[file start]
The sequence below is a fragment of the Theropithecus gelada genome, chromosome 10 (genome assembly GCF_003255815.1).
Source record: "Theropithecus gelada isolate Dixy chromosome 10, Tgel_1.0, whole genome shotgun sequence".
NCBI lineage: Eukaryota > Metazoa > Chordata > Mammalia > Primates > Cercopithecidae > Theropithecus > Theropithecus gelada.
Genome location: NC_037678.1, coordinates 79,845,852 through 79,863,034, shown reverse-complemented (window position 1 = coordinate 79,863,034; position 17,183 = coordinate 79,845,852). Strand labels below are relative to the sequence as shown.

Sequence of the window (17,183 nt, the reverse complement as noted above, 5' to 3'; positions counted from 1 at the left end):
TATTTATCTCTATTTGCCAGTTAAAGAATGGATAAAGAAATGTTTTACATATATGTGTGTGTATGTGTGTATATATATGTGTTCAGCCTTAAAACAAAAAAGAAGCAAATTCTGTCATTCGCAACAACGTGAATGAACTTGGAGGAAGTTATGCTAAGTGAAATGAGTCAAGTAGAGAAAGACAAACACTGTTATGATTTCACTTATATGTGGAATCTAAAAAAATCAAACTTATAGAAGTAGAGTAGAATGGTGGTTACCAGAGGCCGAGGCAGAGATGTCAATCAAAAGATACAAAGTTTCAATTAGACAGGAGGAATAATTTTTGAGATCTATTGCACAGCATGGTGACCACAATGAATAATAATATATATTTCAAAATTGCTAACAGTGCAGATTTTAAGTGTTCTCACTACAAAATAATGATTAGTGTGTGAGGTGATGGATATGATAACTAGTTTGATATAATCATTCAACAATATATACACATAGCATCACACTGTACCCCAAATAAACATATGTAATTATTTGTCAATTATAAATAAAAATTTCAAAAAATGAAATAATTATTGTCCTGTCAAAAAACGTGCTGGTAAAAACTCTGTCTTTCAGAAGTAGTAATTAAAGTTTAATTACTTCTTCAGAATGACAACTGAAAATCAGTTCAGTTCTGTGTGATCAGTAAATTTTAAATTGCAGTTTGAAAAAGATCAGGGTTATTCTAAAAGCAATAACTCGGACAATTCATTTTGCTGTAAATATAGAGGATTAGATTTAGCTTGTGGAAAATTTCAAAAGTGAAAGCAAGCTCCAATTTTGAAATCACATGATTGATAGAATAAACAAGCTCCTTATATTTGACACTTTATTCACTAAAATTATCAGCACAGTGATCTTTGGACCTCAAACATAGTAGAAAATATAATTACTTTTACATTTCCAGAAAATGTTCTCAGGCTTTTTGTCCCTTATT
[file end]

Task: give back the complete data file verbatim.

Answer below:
The sequence below is a fragment of the Theropithecus gelada genome, chromosome 10 (genome assembly GCF_003255815.1).
Source record: "Theropithecus gelada isolate Dixy chromosome 10, Tgel_1.0, whole genome shotgun sequence".
NCBI lineage: Eukaryota > Metazoa > Chordata > Mammalia > Primates > Cercopithecidae > Theropithecus > Theropithecus gelada.
Genome location: NC_037678.1, coordinates 79,845,852 through 79,863,034, shown reverse-complemented (window position 1 = coordinate 79,863,034; position 17,183 = coordinate 79,845,852). Strand labels below are relative to the sequence as shown.

Sequence of the window (17,183 nt, the reverse complement as noted above, 5' to 3'; positions counted from 1 at the left end):
TATTTATCTCTATTTGCCAGTTAAAGAATGGATAAAGAAATGTTTTACATATATGTGTGTGTATGTGTGTATATATATGTGTTCAGCCTTAAAACAAAAAAGAAGCAAATTCTGTCATTCGCAACAACGTGAATGAACTTGGAGGAAGTTATGCTAAGTGAAATGAGTCAAGTAGAGAAAGACAAACACTGTTATGATTTCACTTATATGTGGAATCTAAAAAAATCAAACTTATAGAAGTAGAGTAGAATGGTGGTTACCAGAGGCCGAGGCAGAGATGTCAATCAAAAGATACAAAGTTTCAATTAGACAGGAGGAATAATTTTTGAGATCTATTGCACAGCATGGTGACCACAATGAATAATAATATATATTTCAAAATTGCTAACAGTGCAGATTTTAAGTGTTCTCACTACAAAATAATGATTAGTGTGTGAGGTGATGGATATGATAACTAGTTTGATATAATCATTCAACAATATATACACATAGCATCACACTGTACCCCAAATAAACATATGTAATTATTTGTCAATTATAAATAAAAATTTCAAAAAATGAAATAATTATTGTCCTGTCAAAAAACGTGCTGGTAAAAACTCTGTCTTTCAGAAGTAGTAATTAAAGTTTAATTACTTCTTCAGAATGACAACTGAAAATCAGTTCAGTTCTGTGTGATCAGTAAATTTTAAATTGCAGTTTGAAAAAGATCAGGGTTATTCTAAAAGCAATAACTCGGACAATTCATTTTGCTGTAAATATAGAGGATTAGATTTAGCTTGTGGAAAATTTCAAAAGTGAAAGCAAGCTCCAATTTTGAAATCACATGATTGATAGAATAAACAAGCTCCTTATATTTGACACTTTATTCACTAAAATTATCAGCACAGTGATCTTTGGACCTCAAACATAGTAGAAAATATAATTACTTTTACATTTCCAGAAAATGTTCTCAGGCTTTTTGTCCCTTATT